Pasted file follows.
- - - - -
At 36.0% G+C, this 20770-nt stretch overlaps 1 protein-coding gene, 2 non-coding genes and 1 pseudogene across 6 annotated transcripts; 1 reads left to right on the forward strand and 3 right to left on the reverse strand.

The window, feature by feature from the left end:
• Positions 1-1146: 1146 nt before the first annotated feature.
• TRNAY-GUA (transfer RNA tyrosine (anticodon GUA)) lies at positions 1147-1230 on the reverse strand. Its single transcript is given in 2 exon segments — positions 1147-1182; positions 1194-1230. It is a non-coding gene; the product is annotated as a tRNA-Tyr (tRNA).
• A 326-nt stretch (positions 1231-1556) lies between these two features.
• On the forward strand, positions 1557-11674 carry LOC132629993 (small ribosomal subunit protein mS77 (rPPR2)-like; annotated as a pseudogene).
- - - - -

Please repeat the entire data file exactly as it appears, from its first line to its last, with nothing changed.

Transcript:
At 36.0% G+C, this 20770-nt stretch overlaps 1 protein-coding gene, 2 non-coding genes and 1 pseudogene across 6 annotated transcripts; 1 reads left to right on the forward strand and 3 right to left on the reverse strand.

The window, feature by feature from the left end:
• Positions 1-1146: 1146 nt before the first annotated feature.
• TRNAY-GUA (transfer RNA tyrosine (anticodon GUA)) lies at positions 1147-1230 on the reverse strand. Its single transcript is given in 2 exon segments — positions 1147-1182; positions 1194-1230. It is a non-coding gene; the product is annotated as a tRNA-Tyr (tRNA).
• A 326-nt stretch (positions 1231-1556) lies between these two features.
• On the forward strand, positions 1557-11674 carry LOC132629993 (small ribosomal subunit protein mS77 (rPPR2)-like; annotated as a pseudogene).